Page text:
Practice and teach safety with power tools


call for action has co-ops once again faced with shiſting fuels—in this case, choosing natural gas or renewables over coal. However, in regions without access to natural gas pipelines, changing from coal to natural gas isn’t feasible. On the renewables front, co-ops have emerged as leaders, adding “clean and green” power systems where it makes economic sense— such as solar photovoltaic arrays in the Southwest and wind farms across the Great Plains and Midwest. But the sun doesn’t always shine


coal plants and switch to other fuels amounts to levying a punitive, regressive tax on rural America. History shows us this bad idea was tried once before, with bad results. In the late 1970s policymakers were


concerned the U.S. would soon run out of natural gas, the main energy source for heating and cooking in many parts of our land. Congress’s solution to the issue was passing the ill-conceived Powerplant and


(clouds) and the wind doesn’t always blow, especially during periods of peak demand on hot, humid summer weekday aſternoons or cold winter mornings below minus 22 degrees Fahrenheit when power is needed most. Keeping the lights on 24 hours a day, seven days a week requires traditional baseload generation—namely coal, nuclear, and hydro—as well as a full mix of fuels. Te National Rural Electric Cooperative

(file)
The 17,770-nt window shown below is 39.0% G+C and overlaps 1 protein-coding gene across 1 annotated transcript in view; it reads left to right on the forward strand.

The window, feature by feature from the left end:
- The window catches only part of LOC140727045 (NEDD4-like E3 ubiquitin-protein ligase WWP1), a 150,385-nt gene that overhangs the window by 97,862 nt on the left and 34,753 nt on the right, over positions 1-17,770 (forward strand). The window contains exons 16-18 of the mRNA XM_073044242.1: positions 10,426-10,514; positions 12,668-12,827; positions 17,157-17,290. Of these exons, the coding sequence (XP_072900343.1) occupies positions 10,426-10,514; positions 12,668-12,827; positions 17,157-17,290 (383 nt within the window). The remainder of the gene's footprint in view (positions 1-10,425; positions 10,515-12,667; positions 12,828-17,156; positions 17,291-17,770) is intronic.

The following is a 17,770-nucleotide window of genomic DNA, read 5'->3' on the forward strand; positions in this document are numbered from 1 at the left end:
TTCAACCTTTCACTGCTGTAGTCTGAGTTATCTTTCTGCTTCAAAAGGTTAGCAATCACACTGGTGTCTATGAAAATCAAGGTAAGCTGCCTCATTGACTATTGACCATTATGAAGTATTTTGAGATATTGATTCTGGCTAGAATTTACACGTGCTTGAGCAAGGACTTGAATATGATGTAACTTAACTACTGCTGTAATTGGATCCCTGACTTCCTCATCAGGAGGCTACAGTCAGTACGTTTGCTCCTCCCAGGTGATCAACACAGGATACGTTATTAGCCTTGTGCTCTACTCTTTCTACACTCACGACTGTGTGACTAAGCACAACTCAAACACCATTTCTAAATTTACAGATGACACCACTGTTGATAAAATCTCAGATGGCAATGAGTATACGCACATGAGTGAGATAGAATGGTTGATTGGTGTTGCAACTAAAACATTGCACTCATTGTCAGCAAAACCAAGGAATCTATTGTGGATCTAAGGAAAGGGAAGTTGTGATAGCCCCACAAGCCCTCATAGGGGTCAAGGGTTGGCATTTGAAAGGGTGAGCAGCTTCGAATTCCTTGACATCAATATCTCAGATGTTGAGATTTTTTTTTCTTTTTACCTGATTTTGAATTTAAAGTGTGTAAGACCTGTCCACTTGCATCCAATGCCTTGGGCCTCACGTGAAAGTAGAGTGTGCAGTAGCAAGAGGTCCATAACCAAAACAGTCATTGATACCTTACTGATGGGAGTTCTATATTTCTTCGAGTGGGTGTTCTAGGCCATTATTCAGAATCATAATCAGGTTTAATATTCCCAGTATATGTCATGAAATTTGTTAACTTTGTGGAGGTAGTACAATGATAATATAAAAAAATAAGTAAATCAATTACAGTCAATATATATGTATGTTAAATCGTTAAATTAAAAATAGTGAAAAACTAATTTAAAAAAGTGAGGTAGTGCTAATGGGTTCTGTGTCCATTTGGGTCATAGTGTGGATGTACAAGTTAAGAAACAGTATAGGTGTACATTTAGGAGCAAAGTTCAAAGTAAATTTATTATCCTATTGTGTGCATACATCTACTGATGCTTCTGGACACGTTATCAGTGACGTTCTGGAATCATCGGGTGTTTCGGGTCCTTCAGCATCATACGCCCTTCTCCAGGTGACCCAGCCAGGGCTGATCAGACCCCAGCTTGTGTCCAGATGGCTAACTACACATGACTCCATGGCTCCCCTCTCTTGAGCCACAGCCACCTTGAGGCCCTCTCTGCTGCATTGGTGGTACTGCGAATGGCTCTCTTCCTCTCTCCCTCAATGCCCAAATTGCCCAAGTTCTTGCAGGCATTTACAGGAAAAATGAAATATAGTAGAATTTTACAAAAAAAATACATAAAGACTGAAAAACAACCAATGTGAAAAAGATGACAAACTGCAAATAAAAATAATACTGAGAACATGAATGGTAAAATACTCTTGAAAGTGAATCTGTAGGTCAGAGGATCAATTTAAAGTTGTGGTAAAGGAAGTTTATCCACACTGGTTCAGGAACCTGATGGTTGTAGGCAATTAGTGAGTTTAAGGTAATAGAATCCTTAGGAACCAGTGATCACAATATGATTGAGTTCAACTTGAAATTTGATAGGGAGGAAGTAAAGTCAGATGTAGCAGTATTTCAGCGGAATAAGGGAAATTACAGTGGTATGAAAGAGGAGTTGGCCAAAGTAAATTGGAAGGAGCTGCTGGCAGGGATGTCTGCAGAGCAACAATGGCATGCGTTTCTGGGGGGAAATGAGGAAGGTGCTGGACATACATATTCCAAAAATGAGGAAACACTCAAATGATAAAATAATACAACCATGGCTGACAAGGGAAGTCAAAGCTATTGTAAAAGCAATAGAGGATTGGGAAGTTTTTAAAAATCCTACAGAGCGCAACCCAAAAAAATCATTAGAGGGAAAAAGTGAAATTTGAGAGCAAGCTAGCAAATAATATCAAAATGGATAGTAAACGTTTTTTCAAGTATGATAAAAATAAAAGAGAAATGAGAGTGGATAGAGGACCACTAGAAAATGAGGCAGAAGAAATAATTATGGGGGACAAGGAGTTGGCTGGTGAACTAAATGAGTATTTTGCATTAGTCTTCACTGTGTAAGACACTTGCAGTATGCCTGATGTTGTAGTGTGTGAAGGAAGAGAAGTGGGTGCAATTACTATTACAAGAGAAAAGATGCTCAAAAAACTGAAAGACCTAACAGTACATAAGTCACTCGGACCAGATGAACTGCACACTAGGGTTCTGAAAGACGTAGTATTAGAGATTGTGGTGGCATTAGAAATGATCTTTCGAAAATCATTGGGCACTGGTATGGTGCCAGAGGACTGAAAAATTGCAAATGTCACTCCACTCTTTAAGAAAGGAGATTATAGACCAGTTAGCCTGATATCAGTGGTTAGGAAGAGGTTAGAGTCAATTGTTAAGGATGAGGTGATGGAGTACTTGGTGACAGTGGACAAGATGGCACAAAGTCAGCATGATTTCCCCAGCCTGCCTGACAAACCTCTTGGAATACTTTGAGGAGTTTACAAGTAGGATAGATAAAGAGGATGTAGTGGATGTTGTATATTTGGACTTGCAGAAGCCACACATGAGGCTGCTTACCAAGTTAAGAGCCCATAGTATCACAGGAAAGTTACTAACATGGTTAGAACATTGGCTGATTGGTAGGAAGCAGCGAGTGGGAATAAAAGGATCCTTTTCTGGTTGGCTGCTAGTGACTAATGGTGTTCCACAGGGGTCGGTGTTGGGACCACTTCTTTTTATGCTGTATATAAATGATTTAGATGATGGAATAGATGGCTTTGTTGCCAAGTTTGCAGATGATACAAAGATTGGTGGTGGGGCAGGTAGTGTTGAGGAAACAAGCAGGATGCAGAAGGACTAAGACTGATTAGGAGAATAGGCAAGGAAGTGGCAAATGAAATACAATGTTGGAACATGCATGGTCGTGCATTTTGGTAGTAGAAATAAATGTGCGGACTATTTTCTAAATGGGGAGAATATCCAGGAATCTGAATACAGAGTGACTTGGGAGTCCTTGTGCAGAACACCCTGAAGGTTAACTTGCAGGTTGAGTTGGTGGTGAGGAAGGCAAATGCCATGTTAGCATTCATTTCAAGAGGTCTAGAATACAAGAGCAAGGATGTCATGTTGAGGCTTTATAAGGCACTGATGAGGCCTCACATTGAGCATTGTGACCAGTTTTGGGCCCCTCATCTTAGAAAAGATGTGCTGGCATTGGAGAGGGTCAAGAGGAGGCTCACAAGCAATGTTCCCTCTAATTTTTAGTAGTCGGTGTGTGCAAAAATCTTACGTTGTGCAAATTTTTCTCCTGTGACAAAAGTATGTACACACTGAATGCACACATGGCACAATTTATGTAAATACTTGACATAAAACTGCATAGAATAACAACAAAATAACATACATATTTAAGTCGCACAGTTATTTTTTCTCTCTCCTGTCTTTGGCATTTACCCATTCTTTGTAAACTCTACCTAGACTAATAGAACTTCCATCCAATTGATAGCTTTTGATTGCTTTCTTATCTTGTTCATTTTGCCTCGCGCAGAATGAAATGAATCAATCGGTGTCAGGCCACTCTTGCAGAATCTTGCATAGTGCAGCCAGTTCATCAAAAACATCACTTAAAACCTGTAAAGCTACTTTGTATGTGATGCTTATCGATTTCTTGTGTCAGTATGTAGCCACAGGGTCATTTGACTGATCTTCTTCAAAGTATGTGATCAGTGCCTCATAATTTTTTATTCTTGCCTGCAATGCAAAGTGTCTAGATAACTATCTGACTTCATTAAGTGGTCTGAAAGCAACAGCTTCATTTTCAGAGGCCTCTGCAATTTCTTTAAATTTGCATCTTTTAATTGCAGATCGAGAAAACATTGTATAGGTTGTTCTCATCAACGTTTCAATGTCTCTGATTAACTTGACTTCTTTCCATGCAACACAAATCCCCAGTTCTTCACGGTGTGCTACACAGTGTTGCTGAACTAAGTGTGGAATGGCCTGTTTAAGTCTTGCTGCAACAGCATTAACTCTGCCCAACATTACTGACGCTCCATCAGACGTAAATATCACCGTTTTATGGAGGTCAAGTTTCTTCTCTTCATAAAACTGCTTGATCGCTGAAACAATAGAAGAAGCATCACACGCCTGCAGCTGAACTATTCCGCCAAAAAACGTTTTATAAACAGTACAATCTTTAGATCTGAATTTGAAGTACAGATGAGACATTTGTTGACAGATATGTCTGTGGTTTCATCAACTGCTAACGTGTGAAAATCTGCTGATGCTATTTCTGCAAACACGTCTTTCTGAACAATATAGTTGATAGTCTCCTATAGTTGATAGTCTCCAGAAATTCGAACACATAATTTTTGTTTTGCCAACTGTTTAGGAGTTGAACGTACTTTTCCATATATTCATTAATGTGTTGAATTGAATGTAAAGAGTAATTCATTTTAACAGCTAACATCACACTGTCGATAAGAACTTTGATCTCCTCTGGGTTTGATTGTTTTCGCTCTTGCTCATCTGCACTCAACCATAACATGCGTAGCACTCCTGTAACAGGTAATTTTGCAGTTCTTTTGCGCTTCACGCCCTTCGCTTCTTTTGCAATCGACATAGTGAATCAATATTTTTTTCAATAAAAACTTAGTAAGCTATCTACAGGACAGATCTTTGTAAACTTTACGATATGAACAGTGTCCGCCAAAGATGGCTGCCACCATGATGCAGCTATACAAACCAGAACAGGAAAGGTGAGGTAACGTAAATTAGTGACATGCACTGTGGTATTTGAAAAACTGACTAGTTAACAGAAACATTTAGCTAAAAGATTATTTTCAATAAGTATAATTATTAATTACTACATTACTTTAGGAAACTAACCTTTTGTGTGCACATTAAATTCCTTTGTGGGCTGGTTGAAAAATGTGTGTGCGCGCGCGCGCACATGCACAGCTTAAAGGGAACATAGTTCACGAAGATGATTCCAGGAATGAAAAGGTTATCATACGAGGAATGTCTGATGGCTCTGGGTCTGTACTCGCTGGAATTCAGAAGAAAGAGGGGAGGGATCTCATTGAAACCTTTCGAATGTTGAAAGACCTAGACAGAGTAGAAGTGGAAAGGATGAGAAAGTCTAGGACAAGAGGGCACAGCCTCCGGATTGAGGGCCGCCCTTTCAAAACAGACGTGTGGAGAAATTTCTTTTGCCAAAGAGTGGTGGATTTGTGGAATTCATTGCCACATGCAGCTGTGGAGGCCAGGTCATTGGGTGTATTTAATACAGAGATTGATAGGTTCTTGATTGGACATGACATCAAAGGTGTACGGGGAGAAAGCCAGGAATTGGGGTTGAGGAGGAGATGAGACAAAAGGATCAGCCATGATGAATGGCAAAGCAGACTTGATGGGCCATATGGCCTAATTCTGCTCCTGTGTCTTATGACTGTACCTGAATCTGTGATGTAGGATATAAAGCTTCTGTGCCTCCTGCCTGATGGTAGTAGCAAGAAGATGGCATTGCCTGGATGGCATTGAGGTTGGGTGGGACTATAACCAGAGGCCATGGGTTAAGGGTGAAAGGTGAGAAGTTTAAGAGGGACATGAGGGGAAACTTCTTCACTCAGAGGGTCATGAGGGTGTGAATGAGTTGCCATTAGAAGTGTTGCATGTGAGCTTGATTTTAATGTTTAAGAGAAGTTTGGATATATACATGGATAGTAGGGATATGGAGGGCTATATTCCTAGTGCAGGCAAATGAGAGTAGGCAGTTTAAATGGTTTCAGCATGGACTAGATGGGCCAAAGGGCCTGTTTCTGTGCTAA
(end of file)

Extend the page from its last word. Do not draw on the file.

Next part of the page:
Tools with Care Before you fire up that power tool for your next do-it-yourself home project, remember that these electrical devices must be treated with care. Even though many tools are equipped with safety mechanisms, it’s still important to heed precautions. When using power tools, keep in mind these tips from the U.S. Occupational Safety & Health Administration (OSHA) : l Do not carry tools by their


cords. l Pull the cord out of the outlet by the plug, not by pulling on the cord. l Do not use in wet or damp job sites, unless the tool is specifically approved for those conditions. Store them in a dry place when not being used. l While carrying a tool, do not touch the switch or trigger that operates it to avoid accidental starts. l Ensure your work area is


Association, on behalf of America’s electric cooperatives, will continue to urge the President and his administration to work with co-ops on a real “all-of-the-above” energy strategy to keep electric bills affordable for rural Americans. —NRECA


well-lit. l Unplug tools when cleaning or fixing, while changing other parts of the tool such as blades or bits, and when not in use. l Ensure that all extension cords are not worn or frayed. l Wear proper clothing – no ties, jewelry, or other loose items that could get caught. Whether you’re on the job or working at home, staying safe around power tools is a must. Following a few rules could mean the difference between a successful project and an accident.” Source:


U.S. Occupational Safety & Health Administration


Treat Power